• Marketing Efforts: A close analysis reveals that 20% of marketing efforts frequently represent 80% of successes. It’s important to look for the invisible 20%—it’s there, find it! If a business activity succeeds beyond expectations, that is a 20% activity for sure—and likely to have much further to run. This mindset can help design firms focus (or re-direct) efforts to finding their most profitable clients.
  • Time Management: The 80/20 principle also overturns conventional wisdom about time and believes that there is no shortage of time. In fact, most of us are positively awash in it. However, most people (me included) frequently get bogged down by time-consuming activities that in hindsight turn out to be less impactful. It has been seen that it is invariably tiny amounts of focused time that make all the difference.  By identifying and prioritizing those high-impact tasks, design professionals can strive to become more productive.
  • The construction process and quality control: A careful analysis of RFIs (Requests for Information) also reveals the same pattern. In many instances, 80% of them come from deficiencies in certain narrow areas of a project’s scope. In quality control, the same rule can be used to identify the vital few items that are responsible for a majority of issues or errors seen during the design process (or during construction). Addressing these critical factors early on can lead to significant improvements in the overall quality of our work.
  • Project Management: All Project Managers know that most projects are inherently complex in more ways than one; there might not only be a central theme but also a series of satellite concerns to think about. The greater the number of project’s aims, the greater the efforts (and complexity) to accomplish that project satisfactorily. It has still been seen that 80% of the value of a project will come from just 20% of its aims (and associated activities to support that aim). The lesson here is not to start a project until one has stripped it down to just one or two simple aims (or goals). Jettison the baggage!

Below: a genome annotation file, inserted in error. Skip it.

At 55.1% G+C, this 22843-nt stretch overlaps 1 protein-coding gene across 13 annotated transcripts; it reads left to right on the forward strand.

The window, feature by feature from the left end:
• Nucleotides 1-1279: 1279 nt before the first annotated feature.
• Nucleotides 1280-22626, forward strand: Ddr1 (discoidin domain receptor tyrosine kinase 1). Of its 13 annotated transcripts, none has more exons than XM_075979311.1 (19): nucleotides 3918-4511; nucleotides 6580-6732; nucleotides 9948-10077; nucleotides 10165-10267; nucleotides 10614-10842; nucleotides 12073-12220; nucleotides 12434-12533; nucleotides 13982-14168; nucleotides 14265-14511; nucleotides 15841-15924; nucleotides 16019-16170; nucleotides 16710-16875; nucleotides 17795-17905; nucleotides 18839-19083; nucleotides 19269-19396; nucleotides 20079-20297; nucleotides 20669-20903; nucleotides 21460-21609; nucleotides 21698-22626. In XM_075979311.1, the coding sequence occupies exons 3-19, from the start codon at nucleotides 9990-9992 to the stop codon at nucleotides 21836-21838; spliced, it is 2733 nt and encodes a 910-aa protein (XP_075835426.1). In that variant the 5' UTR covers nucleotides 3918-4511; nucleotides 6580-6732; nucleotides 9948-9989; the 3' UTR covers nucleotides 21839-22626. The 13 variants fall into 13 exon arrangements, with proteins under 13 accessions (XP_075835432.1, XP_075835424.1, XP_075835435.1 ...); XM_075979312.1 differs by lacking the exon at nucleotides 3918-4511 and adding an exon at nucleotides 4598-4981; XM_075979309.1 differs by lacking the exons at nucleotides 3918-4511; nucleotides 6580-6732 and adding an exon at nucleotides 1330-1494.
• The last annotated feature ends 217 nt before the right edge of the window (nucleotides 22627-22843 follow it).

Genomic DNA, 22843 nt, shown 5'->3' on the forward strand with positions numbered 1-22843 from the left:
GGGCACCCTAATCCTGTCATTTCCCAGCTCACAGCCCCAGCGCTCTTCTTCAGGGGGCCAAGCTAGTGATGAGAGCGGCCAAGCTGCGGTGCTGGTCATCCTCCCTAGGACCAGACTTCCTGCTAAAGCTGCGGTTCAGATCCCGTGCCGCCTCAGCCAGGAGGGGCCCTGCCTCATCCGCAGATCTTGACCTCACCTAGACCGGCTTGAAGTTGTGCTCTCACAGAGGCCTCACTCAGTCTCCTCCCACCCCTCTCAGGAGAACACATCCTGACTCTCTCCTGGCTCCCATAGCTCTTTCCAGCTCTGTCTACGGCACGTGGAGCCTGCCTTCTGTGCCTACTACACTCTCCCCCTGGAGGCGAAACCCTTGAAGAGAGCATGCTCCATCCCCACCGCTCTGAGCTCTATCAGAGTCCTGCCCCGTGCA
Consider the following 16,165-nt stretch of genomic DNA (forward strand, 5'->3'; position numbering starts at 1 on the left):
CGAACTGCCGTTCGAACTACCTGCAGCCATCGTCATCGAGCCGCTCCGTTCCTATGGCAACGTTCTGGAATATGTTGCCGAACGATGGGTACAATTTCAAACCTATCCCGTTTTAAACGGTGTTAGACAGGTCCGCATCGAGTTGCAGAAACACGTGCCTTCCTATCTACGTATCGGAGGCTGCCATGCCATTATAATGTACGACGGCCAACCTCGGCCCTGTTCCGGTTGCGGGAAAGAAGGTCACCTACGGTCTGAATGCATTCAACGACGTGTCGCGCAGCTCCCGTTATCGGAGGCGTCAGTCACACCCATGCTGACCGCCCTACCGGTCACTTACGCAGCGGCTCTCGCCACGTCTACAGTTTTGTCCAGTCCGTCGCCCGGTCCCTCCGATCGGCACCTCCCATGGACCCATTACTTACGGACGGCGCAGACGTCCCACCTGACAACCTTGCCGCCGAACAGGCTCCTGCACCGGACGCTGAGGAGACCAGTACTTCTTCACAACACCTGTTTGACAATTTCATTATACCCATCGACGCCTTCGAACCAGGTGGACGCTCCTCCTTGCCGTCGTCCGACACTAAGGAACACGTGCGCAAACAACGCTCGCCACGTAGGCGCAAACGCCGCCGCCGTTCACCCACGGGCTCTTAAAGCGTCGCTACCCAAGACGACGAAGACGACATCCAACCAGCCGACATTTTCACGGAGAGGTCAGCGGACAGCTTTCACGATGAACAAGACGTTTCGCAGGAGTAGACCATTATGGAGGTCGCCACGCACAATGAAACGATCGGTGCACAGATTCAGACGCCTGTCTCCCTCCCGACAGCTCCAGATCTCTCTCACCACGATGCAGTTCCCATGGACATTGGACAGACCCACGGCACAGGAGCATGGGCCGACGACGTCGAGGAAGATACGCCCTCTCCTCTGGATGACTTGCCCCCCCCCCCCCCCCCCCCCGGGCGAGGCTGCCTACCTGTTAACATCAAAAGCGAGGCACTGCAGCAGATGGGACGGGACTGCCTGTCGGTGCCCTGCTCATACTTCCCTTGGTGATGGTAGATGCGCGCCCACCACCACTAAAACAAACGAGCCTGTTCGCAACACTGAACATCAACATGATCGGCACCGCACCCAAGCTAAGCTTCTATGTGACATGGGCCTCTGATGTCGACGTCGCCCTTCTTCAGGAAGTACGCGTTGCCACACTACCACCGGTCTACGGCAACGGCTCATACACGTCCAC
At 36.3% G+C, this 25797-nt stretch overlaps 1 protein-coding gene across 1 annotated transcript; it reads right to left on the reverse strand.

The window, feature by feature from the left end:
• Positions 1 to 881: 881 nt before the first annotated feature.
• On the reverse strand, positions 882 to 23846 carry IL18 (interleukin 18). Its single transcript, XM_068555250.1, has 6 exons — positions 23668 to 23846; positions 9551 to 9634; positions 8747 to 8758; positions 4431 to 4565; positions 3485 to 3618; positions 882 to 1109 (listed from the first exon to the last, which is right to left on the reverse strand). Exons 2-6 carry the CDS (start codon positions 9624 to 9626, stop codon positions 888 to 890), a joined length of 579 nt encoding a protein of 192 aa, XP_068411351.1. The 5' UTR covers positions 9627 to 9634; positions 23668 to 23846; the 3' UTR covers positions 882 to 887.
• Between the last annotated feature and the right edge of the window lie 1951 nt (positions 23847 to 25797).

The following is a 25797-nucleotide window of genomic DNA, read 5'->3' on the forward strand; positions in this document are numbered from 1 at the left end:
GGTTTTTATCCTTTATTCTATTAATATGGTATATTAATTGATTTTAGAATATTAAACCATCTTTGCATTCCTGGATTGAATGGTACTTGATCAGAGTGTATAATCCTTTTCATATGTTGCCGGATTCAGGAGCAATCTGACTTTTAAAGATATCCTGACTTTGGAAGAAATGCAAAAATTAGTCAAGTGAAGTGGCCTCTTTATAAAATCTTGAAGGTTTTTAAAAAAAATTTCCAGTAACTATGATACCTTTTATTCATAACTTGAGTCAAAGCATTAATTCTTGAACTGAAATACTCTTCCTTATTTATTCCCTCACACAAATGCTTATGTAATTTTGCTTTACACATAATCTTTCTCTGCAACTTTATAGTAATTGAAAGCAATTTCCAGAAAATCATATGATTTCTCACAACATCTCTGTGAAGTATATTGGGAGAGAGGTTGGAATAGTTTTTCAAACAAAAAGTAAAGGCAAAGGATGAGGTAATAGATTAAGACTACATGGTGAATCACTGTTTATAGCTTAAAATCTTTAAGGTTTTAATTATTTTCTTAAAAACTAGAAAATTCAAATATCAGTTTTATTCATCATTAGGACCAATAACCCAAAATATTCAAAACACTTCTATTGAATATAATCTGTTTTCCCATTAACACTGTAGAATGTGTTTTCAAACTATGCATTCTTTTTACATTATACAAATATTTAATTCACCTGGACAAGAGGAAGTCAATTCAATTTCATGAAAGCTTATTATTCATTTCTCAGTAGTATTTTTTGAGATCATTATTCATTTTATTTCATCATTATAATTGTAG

It’s important to mention also that the specific numbers here are not important (80% and 20% that is) and not always accurate. This rule is not a hard-and-fast law. However, it has been shown to act as a useful guideline for understanding and optimizing various aspects of decision-making by being able to identify and focus on the most impactful factors to achieve desired outcomes more efficiently, whatever they may be.

It’s easy to get caught up in the minutia of our daily tasks and lose sight of what really matters. Likewise, it’s easy to treat all tasks on one’s list as having equal importance. Instead, take a critical look at what you’re doing and focus relentlessly on those few things that really matter.

What’s important also is to recognize that practicing 80/20 is a skill that takes a while to develop. At first, it’ll invariably be difficult to let go of some tasks you once thought were important. Eventually, however, you’ll develop an intuitive understanding of what is valuable and what is most likely not the best use of your time. Whenever you’re faced with a new potential project or task, try to ask yourself this simple question: “Does this task help or hurt my 80% activities?”


  5. The 80/20 Principle (3rd Edition); Richard Koch

About the Author

Samir Khanna, PLA, LEED AP, RQP is a Senior Landscape Architect at O’Dell Engineering’s Pleasanton office. He has over 23 years of experience in the industry and holds a Master of Landscape Architecture from Harvard University. He advocates for an integrated and informed approach to planning and design through ideas that expand upon the notion of overlapping context, landscape, infrastructure, and architecture.